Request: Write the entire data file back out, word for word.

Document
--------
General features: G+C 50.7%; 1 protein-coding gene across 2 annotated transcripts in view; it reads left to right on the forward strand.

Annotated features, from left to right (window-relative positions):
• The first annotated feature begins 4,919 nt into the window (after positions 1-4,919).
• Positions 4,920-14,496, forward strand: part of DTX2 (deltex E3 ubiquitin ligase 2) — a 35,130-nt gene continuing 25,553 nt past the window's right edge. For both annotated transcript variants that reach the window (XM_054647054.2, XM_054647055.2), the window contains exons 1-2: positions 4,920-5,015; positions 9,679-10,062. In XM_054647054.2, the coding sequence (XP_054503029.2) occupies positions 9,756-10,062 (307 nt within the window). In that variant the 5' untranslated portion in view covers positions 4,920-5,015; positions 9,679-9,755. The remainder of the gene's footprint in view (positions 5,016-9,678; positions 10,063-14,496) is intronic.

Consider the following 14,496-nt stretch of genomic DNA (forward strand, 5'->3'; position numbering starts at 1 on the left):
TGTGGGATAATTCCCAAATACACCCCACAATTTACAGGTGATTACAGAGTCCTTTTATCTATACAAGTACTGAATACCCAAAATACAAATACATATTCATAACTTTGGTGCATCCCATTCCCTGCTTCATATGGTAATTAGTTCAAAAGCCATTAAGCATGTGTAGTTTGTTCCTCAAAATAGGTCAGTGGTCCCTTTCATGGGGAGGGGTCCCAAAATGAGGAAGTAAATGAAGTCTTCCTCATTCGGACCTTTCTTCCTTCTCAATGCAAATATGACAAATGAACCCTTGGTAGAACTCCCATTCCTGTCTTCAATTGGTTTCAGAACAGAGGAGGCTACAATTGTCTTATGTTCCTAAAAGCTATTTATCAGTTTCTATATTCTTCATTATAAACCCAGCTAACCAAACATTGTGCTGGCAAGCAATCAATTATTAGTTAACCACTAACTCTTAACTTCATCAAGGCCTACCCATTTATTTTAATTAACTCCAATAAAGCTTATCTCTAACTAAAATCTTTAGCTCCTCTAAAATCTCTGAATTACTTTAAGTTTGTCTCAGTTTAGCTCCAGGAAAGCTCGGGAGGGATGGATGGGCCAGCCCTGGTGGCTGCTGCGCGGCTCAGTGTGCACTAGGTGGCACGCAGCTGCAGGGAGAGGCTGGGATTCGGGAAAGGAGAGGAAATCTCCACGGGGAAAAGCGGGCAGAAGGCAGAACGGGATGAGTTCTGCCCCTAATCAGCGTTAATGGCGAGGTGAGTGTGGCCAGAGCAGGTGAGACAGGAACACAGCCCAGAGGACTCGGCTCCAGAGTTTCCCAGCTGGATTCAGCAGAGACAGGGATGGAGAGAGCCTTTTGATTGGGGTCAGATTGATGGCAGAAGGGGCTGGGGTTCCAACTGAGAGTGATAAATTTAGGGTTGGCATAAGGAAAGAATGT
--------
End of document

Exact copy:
General features: G+C 50.7%; 1 protein-coding gene across 2 annotated transcripts in view; it reads left to right on the forward strand.

Annotated features, from left to right (window-relative positions):
• The first annotated feature begins 4,919 nt into the window (after positions 1-4,919).
• Positions 4,920-14,496, forward strand: part of DTX2 (deltex E3 ubiquitin ligase 2) — a 35,130-nt gene continuing 25,553 nt past the window's right edge. For both annotated transcript variants that reach the window (XM_054647054.2, XM_054647055.2), the window contains exons 1-2: positions 4,920-5,015; positions 9,679-10,062. In XM_054647054.2, the coding sequence (XP_054503029.2) occupies positions 9,756-10,062 (307 nt within the window). In that variant the 5' untranslated portion in view covers positions 4,920-5,015; positions 9,679-9,755. The remainder of the gene's footprint in view (positions 5,016-9,678; positions 10,063-14,496) is intronic.

Consider the following 14,496-nt stretch of genomic DNA (forward strand, 5'->3'; position numbering starts at 1 on the left):
TGTGGGATAATTCCCAAATACACCCCACAATTTACAGGTGATTACAGAGTCCTTTTATCTATACAAGTACTGAATACCCAAAATACAAATACATATTCATAACTTTGGTGCATCCCATTCCCTGCTTCATATGGTAATTAGTTCAAAAGCCATTAAGCATGTGTAGTTTGTTCCTCAAAATAGGTCAGTGGTCCCTTTCATGGGGAGGGGTCCCAAAATGAGGAAGTAAATGAAGTCTTCCTCATTCGGACCTTTCTTCCTTCTCAATGCAAATATGACAAATGAACCCTTGGTAGAACTCCCATTCCTGTCTTCAATTGGTTTCAGAACAGAGGAGGCTACAATTGTCTTATGTTCCTAAAAGCTATTTATCAGTTTCTATATTCTTCATTATAAACCCAGCTAACCAAACATTGTGCTGGCAAGCAATCAATTATTAGTTAACCACTAACTCTTAACTTCATCAAGGCCTACCCATTTATTTTAATTAACTCCAATAAAGCTTATCTCTAACTAAAATCTTTAGCTCCTCTAAAATCTCTGAATTACTTTAAGTTTGTCTCAGTTTAGCTCCAGGAAAGCTCGGGAGGGATGGATGGGCCAGCCCTGGTGGCTGCTGCGCGGCTCAGTGTGCACTAGGTGGCACGCAGCTGCAGGGAGAGGCTGGGATTCGGGAAAGGAGAGGAAATCTCCACGGGGAAAAGCGGGCAGAAGGCAGAACGGGATGAGTTCTGCCCCTAATCAGCGTTAATGGCGAGGTGAGTGTGGCCAGAGCAGGTGAGACAGGAACACAGCCCAGAGGACTCGGCTCCAGAGTTTCCCAGCTGGATTCAGCAGAGACAGGGATGGAGAGAGCCTTTTGATTGGGGTCAGATTGATGGCAGAAGGGGCTGGGGTTCCAACTGAGAGTGATAAATTTAGGGTTGGCATAAGGAAAGAATGT